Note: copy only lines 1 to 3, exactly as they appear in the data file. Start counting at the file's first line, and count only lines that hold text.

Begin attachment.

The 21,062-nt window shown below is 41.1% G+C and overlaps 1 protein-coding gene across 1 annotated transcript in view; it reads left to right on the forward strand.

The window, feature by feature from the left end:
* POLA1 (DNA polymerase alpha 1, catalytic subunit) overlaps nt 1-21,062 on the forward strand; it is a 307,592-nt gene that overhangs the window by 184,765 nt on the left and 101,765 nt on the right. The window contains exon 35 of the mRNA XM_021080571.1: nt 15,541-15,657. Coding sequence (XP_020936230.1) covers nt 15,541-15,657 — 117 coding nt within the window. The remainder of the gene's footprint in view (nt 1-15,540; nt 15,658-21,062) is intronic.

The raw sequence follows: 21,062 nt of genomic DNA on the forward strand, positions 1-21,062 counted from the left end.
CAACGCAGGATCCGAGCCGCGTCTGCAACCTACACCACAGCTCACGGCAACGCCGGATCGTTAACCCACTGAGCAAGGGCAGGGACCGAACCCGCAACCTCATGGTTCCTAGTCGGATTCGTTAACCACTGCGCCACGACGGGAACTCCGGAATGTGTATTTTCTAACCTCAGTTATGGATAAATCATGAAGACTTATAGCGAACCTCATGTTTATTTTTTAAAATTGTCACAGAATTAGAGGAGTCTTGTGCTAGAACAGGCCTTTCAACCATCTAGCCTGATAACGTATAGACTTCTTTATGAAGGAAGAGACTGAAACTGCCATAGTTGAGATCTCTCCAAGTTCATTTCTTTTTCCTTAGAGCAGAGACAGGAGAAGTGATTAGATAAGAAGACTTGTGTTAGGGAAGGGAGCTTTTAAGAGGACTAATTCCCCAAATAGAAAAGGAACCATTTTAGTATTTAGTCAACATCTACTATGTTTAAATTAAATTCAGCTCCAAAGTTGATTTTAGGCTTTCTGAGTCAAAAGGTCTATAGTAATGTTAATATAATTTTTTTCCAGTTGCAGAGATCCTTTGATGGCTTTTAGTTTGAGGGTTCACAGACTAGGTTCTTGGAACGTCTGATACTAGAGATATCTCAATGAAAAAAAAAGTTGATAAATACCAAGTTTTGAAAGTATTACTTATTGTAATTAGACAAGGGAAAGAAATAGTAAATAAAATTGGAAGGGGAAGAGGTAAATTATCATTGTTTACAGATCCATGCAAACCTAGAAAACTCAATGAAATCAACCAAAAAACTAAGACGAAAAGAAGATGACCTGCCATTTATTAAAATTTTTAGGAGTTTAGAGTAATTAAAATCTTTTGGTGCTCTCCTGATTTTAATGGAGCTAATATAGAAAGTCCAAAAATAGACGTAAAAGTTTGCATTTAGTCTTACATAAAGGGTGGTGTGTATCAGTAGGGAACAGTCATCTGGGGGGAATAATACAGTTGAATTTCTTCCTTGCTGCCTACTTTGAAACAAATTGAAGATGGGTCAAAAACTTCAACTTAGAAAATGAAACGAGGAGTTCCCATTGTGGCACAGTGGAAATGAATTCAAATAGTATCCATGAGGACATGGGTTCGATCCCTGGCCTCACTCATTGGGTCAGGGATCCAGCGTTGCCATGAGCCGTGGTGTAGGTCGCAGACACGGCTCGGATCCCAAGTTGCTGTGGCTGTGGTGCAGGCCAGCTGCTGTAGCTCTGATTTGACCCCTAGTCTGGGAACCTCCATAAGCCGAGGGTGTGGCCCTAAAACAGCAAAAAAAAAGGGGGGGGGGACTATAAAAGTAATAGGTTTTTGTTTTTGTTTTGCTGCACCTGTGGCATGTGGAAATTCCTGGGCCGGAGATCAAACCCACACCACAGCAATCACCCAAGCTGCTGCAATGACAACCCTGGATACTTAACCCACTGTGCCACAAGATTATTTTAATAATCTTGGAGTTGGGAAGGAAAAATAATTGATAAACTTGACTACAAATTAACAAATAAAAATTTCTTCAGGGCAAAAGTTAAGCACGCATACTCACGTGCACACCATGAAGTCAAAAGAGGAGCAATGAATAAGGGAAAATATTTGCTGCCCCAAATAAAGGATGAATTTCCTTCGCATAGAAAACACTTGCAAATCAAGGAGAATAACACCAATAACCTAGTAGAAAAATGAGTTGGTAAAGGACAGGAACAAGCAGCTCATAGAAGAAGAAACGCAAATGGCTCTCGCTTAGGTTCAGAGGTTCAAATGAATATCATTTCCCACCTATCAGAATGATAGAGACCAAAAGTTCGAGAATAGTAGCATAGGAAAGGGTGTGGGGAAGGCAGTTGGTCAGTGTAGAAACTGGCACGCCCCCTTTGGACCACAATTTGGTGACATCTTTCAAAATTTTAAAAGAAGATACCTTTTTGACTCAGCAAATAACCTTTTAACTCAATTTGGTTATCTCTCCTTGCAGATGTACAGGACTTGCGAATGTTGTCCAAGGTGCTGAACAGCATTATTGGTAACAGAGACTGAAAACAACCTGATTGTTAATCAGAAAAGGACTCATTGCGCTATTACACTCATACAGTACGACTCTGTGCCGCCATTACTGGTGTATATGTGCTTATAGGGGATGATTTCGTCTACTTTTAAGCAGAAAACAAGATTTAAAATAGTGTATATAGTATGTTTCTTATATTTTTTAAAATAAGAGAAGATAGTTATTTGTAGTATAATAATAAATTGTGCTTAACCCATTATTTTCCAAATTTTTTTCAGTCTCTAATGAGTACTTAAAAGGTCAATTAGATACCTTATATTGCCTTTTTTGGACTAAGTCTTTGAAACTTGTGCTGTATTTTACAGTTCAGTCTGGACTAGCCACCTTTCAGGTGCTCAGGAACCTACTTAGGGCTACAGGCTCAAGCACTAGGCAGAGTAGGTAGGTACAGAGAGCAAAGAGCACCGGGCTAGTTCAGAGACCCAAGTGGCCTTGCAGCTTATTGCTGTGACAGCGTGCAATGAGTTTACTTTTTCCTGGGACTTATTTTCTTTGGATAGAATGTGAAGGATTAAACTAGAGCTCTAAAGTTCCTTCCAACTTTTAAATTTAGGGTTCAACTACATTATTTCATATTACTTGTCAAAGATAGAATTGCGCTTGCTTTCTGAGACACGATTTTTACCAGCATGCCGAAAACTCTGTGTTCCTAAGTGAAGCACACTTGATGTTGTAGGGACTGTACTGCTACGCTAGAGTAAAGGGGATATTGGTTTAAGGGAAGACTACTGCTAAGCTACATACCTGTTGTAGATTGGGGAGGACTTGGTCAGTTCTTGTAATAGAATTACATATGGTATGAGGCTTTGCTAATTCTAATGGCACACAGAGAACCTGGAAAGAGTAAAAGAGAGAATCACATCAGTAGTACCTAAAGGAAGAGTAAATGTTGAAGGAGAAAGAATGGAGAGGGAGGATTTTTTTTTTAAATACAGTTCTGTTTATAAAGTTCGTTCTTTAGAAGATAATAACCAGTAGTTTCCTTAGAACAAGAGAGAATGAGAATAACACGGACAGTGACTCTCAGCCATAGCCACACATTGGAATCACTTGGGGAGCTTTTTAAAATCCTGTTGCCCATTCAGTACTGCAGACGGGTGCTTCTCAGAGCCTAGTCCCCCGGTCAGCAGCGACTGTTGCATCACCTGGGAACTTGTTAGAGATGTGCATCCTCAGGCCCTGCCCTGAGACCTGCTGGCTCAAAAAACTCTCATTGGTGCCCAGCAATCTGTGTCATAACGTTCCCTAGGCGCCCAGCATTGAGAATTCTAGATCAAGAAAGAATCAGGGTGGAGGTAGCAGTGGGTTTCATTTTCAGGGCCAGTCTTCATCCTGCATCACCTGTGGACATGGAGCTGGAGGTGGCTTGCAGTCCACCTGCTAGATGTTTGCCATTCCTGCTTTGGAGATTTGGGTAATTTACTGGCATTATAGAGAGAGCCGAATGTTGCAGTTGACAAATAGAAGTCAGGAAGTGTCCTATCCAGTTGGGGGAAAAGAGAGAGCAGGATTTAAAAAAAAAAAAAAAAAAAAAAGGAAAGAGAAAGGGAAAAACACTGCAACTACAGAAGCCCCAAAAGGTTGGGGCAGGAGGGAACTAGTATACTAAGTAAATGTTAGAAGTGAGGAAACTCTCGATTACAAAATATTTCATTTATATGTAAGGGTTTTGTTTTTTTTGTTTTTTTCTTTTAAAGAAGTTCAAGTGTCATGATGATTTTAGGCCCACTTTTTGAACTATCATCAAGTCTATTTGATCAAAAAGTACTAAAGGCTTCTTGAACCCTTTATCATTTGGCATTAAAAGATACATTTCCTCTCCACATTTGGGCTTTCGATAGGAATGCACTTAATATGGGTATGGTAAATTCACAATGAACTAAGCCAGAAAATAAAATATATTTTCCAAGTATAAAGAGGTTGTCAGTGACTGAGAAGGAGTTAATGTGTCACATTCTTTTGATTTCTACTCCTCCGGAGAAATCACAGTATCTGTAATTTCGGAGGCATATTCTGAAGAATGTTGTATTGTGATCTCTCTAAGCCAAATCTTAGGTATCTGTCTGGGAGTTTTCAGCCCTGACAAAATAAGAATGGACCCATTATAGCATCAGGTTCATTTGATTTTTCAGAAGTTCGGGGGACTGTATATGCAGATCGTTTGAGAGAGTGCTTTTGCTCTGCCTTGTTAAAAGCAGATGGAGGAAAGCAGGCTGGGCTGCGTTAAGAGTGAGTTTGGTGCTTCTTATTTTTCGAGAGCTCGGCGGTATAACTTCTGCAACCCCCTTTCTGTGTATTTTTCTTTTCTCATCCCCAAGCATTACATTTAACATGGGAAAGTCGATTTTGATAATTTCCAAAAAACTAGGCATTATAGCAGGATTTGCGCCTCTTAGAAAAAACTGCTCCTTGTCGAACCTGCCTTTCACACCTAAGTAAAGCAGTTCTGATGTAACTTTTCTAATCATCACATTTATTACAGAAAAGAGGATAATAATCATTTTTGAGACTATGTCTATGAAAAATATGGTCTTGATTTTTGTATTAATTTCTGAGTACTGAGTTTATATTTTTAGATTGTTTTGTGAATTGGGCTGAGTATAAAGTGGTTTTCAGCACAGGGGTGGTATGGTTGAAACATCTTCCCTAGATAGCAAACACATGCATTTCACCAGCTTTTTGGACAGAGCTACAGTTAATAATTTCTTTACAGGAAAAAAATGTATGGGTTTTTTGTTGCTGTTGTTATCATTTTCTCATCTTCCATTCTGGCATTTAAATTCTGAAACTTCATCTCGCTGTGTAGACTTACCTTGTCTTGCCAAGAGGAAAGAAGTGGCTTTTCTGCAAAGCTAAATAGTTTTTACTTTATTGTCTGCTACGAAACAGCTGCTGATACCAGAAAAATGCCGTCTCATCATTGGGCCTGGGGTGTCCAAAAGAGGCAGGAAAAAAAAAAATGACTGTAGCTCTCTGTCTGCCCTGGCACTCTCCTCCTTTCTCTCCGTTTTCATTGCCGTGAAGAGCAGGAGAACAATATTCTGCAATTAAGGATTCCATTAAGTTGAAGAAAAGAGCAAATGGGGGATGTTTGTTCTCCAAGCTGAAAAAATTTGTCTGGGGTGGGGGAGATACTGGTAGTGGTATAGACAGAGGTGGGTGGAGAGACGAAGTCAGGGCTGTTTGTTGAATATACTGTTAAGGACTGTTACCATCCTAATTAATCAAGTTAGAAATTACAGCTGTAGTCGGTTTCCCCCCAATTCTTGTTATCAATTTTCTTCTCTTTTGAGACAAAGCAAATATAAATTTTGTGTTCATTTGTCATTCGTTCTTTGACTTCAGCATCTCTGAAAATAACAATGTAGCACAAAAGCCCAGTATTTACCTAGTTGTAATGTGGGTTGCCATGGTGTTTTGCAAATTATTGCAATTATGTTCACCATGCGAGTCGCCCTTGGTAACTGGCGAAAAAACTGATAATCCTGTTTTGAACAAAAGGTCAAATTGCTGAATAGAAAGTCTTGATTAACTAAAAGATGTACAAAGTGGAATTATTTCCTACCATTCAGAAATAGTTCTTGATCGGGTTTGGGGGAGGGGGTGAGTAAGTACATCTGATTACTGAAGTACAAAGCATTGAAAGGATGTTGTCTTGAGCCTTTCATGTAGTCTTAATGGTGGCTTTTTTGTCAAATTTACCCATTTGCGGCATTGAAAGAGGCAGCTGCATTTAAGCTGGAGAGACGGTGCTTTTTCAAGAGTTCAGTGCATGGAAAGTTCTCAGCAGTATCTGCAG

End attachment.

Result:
The 21,062-nt window shown below is 41.1% G+C and overlaps 1 protein-coding gene across 1 annotated transcript in view; it reads left to right on the forward strand.

The window, feature by feature from the left end:
* POLA1 (DNA polymerase alpha 1, catalytic subunit) overlaps nt 1-21,062 on the forward strand; it is a 307,592-nt gene that overhangs the window by 184,765 nt on the left and 101,765 nt on the right. The window contains exon 35 of the mRNA XM_021080571.1: nt 15,541-15,657. Coding sequence (XP_020936230.1) covers nt 15,541-15,657 — 117 coding nt within the window. The remainder of the gene's footprint in view (nt 1-15,540; nt 15,658-21,062) is intronic.